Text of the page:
At the Bell Tower, Sir Thomas Moore and John Fisher were imprisoned for refusing to accept King Henry VIII as the head of Church of England. They suffered terribly for fifteen months at this tower, but they didn’t want to change their beliefs, so remained there until death. Consequently, they were both beheaded at Tower Hill in 1535.
Conclusion to The Wardour Tour
As the tour continued, he resumed to joke, “Beefeaters do sleep, they do breathe, they do eat and yes, they do live in the Tower. I couldn’t order pizzas since the delivery guy could never find the address. They pass the most famous landmark in London every day. They couldn’t miss it, but still adamant the delivery guys couldn’t find it.”
“Teenagers coming home to the grounds drunk. I know I can’t do anything about it because they could get away with. My dirty washing line could be seen through his window but it wasn’t a sight to see.”
The guided tour lasted 50 minutes. After the tour, roam around the grounds like there’s no tomorrow. Get a free map or an audio guide with more than five languages. The map is colour coded and easily read so it’s clear to cover all the grounds.
After the tour
The first leg of my self-guided tour was the Crown Jewels. Start with The Crown Jewels, found in the Martin Tower. Crowns, armory and other royal valuables belonging to the British monarchy are stored here since the 15th Century.
Two British guards stood outside the Martin Tower to protect the jewels. Two canons stood between them. Pictures aren’t allowed here but all the crowns, jewels and armouries were kept in great condition.
The dark and warm entrance to the Martin Tower felt like we were in the 12th Century. The slow but steady queue took us to different items; crowns, jewels and armours belonging to various members of the royal family. Just think that these shiny golden swords engraved personally belonged to the great kings and queens. Videos of kings and queens crowned projected on the large walls . Dates of their coronation included at the bottom.
The White Tower
Built to defend foreign invaders back in the olden days, the White Tower hosts various armories owned by Henry VIII, Charles I and James II, the three of Line of Kings. From the White Tower steps, there is a really good view of Tower Bridge, the strip of the River Thames and the Southbank.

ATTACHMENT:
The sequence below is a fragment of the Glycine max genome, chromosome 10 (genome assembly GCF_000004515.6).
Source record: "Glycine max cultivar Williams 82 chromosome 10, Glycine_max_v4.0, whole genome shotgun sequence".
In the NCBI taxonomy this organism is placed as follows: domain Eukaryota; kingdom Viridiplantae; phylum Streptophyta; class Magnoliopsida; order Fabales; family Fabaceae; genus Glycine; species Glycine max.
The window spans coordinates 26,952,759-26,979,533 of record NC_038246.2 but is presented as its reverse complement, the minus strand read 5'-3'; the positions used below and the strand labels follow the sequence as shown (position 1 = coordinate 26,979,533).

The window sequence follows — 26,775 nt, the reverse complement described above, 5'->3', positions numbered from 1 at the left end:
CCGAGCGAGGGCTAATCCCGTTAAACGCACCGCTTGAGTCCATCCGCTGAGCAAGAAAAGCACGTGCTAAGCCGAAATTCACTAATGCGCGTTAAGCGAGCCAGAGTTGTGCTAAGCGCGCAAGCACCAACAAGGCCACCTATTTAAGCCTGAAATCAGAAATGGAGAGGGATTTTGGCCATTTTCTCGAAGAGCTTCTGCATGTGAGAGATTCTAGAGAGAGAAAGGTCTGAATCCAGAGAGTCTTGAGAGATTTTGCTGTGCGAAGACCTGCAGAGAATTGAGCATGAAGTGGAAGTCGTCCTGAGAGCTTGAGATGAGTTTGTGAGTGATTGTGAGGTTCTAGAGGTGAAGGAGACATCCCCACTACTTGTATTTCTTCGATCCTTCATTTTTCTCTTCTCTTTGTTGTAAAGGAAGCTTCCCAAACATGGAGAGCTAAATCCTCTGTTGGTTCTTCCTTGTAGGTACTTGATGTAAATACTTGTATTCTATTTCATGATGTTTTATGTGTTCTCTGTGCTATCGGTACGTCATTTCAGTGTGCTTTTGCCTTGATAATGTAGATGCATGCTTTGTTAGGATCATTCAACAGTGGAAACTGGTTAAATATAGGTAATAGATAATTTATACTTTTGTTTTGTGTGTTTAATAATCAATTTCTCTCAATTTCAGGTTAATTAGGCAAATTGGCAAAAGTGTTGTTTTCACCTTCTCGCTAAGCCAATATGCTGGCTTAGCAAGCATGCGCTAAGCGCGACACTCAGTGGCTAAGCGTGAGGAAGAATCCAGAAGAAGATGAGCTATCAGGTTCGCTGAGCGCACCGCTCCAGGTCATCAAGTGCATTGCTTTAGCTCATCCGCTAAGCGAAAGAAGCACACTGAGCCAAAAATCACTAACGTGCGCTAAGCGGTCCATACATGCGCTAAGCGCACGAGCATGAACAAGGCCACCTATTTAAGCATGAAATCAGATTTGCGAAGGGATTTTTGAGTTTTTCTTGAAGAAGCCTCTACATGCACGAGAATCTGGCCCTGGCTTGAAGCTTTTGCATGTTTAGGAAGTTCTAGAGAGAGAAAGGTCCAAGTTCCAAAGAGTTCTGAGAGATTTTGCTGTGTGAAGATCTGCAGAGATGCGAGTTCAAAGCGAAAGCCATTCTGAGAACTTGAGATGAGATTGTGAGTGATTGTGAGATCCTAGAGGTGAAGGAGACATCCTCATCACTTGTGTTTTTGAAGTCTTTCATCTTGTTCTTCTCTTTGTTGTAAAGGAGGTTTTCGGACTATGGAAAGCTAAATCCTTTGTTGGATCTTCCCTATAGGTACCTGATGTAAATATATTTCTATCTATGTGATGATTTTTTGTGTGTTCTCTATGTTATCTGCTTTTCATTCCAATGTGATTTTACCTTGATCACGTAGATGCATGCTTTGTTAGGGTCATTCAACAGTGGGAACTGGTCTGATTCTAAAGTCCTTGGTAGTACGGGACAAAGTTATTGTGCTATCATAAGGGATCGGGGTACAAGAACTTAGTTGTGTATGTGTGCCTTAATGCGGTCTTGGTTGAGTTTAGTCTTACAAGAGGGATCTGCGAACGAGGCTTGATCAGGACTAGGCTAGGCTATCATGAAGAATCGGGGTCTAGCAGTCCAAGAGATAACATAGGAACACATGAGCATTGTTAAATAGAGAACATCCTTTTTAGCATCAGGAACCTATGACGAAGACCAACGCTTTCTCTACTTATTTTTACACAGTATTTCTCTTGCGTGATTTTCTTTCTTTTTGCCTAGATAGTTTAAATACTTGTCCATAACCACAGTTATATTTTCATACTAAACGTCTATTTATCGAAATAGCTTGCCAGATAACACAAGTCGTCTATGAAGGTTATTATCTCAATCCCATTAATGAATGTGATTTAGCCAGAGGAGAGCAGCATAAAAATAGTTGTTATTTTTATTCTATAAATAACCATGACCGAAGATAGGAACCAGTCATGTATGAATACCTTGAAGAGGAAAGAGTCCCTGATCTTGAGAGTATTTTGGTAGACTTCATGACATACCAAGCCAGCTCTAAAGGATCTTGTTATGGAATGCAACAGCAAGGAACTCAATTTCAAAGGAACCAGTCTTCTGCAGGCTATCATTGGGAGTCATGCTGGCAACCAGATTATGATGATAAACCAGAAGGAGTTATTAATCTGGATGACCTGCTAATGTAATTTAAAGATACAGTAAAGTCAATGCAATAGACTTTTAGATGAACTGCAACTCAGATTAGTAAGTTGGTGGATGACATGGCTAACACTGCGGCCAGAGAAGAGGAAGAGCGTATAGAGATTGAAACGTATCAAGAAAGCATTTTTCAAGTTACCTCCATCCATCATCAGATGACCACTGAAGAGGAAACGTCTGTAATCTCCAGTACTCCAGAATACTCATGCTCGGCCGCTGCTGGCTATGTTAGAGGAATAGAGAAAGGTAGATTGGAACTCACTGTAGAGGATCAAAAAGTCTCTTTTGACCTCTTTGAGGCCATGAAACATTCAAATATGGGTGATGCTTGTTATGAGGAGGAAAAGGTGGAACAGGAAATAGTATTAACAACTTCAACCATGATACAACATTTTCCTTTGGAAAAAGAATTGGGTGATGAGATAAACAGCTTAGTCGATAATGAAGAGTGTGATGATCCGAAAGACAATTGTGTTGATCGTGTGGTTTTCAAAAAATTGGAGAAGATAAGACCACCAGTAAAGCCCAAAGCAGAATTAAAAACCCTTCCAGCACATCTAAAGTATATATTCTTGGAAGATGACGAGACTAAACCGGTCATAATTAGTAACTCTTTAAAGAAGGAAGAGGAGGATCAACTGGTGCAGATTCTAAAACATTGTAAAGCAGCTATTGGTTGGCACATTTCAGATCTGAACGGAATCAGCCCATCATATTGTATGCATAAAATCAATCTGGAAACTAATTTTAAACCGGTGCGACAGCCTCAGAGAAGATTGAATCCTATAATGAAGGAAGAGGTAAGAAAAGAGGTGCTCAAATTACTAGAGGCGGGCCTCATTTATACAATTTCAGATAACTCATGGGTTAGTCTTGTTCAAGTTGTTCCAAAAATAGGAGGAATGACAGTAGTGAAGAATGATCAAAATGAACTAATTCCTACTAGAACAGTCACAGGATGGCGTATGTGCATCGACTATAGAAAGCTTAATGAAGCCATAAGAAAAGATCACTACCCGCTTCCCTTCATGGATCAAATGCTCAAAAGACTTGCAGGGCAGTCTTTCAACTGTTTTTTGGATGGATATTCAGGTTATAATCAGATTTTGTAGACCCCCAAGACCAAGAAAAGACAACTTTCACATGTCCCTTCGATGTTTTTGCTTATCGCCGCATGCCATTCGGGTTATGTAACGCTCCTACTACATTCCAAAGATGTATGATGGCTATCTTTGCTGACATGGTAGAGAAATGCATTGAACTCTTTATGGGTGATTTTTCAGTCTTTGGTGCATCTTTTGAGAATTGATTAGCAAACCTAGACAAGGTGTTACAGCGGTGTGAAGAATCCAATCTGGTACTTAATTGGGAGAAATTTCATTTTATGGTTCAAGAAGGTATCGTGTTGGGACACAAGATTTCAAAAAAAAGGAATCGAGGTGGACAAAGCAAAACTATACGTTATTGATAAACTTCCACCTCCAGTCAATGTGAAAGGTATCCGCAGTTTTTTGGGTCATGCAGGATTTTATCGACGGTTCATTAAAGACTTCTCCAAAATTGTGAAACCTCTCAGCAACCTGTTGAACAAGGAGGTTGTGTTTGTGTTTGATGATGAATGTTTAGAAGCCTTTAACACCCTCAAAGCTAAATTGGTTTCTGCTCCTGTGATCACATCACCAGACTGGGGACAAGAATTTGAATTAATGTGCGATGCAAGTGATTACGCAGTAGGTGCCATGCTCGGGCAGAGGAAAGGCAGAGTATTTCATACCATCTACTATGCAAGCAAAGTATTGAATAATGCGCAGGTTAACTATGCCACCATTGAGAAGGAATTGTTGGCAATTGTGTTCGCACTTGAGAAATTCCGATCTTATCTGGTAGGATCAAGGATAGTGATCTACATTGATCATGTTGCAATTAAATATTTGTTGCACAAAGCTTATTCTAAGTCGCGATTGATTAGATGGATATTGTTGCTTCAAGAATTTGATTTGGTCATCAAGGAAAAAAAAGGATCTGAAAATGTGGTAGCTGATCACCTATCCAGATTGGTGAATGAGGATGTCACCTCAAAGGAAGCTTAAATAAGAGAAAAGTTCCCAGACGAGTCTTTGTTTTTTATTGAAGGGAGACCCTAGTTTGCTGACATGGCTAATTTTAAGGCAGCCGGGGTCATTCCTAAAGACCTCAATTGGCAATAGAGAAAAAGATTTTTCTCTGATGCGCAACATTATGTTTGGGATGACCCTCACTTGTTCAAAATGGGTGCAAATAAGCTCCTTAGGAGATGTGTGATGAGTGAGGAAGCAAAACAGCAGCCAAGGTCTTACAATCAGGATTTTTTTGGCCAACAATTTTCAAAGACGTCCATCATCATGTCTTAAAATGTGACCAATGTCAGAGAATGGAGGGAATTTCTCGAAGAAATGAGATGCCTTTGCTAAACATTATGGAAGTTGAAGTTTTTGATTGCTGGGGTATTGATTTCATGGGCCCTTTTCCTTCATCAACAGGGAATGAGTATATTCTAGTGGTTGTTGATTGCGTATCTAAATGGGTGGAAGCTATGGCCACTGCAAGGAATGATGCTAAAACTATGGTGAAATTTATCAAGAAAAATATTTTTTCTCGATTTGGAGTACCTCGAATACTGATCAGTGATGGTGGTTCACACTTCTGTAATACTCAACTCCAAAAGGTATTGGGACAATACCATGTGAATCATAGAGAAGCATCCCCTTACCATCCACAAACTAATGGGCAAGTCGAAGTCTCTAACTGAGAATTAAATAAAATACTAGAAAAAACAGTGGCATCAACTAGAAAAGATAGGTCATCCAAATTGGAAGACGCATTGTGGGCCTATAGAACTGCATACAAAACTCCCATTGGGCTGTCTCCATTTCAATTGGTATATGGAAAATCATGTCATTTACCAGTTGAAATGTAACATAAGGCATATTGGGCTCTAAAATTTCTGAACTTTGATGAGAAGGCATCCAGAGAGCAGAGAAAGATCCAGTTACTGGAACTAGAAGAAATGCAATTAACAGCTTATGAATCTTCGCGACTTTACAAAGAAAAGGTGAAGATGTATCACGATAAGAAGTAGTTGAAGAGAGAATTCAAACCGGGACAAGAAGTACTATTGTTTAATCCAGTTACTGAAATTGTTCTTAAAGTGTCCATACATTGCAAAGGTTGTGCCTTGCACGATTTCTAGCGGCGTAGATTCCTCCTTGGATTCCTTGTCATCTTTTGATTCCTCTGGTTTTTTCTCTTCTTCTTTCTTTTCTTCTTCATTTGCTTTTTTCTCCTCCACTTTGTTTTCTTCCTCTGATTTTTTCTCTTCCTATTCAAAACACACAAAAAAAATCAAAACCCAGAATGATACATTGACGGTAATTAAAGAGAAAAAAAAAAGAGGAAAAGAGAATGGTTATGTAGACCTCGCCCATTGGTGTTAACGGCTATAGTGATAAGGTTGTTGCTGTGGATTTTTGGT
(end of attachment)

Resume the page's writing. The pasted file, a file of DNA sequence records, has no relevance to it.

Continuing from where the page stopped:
Take a 360-degree video of Tower Bridge, the River Thames, the roof of The Shard and The White Tower here.
Dates were included next to the armories and it is the oldest museum exhibit showcasing King Henry VIII’s, Charles I, James II’s horses, and armors from the 17th Century. The life-sized statues of kings and their horses are a sight to see and not to be take for granted. After all, the horses that played a part in battlements must be acknowledged too. The live sized plastic horses were made from horsehair and can be mistaken for a taxidermy.
The armories and shields were designed intricately with precision. It gave it a personal touch to its rightful kings. Stories engraved in the armors, iron plates and shields tell stories of Alexander the Great. It’s incredible of what you learn and discover from the Tower of London. Take half an hour here and learn all about the Line of Kings of England since the 14th Century.
The third point of my visit was The Battlements. On the way there, there were groups of people crowding around a raven standing on an iron staircase. I wanted to be careful not to scare him away since there weren’t any restrictions on how close you were allowed to get. They flew around the Tower just like any other birds. I thought ravens are another version of crows but really, they’re bigger and squawked louder. Don’t mistake ravens from black crows you see around London, they’re different type of birds.
The ravens shouldn’t be mistaken by crows around London. Their wings are sharper than crows and you can hear them when they fly, whereas with crows, when they fly, they’re more quieter. Legend has it that if the ravens flew or died, the Crown would fall, including Britain.
During the viking eras, the ravens was a symbol for wisdom and thoughtfulness.
The ravens were native to Britain and citations reveal that they lived near people up until the 16th Century. They then declined since it destroyed livestock. At present, the ravenmaster captivates six ravens here in the Tower and are treated like royalties. Servants now look after these ravens on the grounds. Take three minutes to take photos with the ravens. Although they’re not crows, personally, the ravens aren’t that much different when you see them.
The many towers in the Tower of London